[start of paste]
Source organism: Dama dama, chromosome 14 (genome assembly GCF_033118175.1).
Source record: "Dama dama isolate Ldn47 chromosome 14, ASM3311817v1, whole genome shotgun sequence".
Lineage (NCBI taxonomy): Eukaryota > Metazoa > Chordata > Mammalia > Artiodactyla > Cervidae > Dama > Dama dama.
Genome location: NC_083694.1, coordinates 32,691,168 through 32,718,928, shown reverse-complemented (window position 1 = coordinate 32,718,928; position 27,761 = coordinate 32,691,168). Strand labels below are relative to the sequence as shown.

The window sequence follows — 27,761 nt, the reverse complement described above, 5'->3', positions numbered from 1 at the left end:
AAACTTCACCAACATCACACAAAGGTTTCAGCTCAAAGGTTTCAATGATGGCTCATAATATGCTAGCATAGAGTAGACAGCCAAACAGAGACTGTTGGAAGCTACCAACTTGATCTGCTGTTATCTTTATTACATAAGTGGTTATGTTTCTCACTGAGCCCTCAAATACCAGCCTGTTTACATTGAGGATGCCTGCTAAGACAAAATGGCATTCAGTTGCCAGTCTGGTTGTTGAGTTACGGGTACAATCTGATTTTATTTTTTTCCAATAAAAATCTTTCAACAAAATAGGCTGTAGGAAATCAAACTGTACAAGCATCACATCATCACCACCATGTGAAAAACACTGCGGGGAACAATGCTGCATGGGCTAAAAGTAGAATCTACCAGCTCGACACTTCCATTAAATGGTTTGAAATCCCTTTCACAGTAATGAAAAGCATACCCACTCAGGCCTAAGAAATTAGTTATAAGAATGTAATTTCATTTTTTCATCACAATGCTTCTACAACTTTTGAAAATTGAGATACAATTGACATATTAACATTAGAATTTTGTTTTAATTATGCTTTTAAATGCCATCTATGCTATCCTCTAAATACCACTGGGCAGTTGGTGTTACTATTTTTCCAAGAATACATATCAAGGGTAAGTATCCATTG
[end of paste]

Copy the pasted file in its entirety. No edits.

Source organism: Dama dama, chromosome 14 (genome assembly GCF_033118175.1).
Source record: "Dama dama isolate Ldn47 chromosome 14, ASM3311817v1, whole genome shotgun sequence".
Lineage (NCBI taxonomy): Eukaryota > Metazoa > Chordata > Mammalia > Artiodactyla > Cervidae > Dama > Dama dama.
Genome location: NC_083694.1, coordinates 32,691,168 through 32,718,928, shown reverse-complemented (window position 1 = coordinate 32,718,928; position 27,761 = coordinate 32,691,168). Strand labels below are relative to the sequence as shown.

The window sequence follows — 27,761 nt, the reverse complement described above, 5'->3', positions numbered from 1 at the left end:
AAACTTCACCAACATCACACAAAGGTTTCAGCTCAAAGGTTTCAATGATGGCTCATAATATGCTAGCATAGAGTAGACAGCCAAACAGAGACTGTTGGAAGCTACCAACTTGATCTGCTGTTATCTTTATTACATAAGTGGTTATGTTTCTCACTGAGCCCTCAAATACCAGCCTGTTTACATTGAGGATGCCTGCTAAGACAAAATGGCATTCAGTTGCCAGTCTGGTTGTTGAGTTACGGGTACAATCTGATTTTATTTTTTTCCAATAAAAATCTTTCAACAAAATAGGCTGTAGGAAATCAAACTGTACAAGCATCACATCATCACCACCATGTGAAAAACACTGCGGGGAACAATGCTGCATGGGCTAAAAGTAGAATCTACCAGCTCGACACTTCCATTAAATGGTTTGAAATCCCTTTCACAGTAATGAAAAGCATACCCACTCAGGCCTAAGAAATTAGTTATAAGAATGTAATTTCATTTTTTCATCACAATGCTTCTACAACTTTTGAAAATTGAGATACAATTGACATATTAACATTAGAATTTTGTTTTAATTATGCTTTTAAATGCCATCTATGCTATCCTCTAAATACCACTGGGCAGTTGGTGTTACTATTTTTCCAAGAATACATATCAAGGGTAAGTATCCATTG